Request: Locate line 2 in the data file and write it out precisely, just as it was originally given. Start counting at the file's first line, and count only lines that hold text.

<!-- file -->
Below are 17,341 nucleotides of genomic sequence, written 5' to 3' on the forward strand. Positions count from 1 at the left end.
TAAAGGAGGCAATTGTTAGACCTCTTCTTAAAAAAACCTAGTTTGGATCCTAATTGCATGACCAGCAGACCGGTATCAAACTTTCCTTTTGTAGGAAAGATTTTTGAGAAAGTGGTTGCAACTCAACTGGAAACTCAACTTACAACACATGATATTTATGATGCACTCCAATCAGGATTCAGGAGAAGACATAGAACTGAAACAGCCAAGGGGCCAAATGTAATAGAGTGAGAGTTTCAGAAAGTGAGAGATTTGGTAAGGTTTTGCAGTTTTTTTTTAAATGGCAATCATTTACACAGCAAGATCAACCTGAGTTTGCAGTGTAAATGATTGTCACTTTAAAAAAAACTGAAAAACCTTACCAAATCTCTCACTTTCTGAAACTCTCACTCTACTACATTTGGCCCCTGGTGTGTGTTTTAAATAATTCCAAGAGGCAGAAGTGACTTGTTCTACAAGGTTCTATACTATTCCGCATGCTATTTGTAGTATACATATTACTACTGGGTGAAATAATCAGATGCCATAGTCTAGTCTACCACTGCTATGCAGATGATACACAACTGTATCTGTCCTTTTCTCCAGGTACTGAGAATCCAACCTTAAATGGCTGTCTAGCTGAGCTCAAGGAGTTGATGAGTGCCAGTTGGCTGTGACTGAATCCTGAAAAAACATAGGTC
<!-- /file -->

TAAAGGAGGCAATTGTTAGACCTCTTCTTAAAAAAACCTAGTTTGGATCCTAATTGCATGACCAGCAGACCGGTATCAAACTTTCCTTTTGTAGGAAAGATTTTTGAGAAAGTGGTTGCAACTCAACTGGAAACTCAACTTACAACACATGATATTTATGATGCACTCCAATCAGGATTCAGGAGAAGACATAGAACTGAAACAGCCAAGGGGCCAAATGTAATAGAGTGAGAGTTTCAGAAAGTGAGAGATTTGGTAAGGTTTTGCAGTTTTTTTTTAAATGGCAATCATTTACACAGCAAGATCAACCTGAGTTTGCAGTGTAAATGATTGTCACTTTAAAAAAAACTGAAAAACCTTACCAAATCTCTCACTTTCTGAAACTCTCACTCTACTACATTTGGCCCCTGGTGTGTGTTTTAAATAATTCCAAGAGGCAGAAGTGACTTGTTCTACAAGGTTCTATACTATTCCGCATGCTATTTGTAGTATACATATTACTACTGGGTGAAATAATCAGATGCCATAGTCTAGTCTACCACTGCTATGCAGATGATACACAACTGTATCTGTCCTTTTCTCCAGGTACTGAGAATCCAACCTTAAATGGCTGTCTAGCTGAGCTCAAGGAGTTGATGAGTGCCAGTTGGCTGTGACTGAATCCTGAAAAAACATAGGTC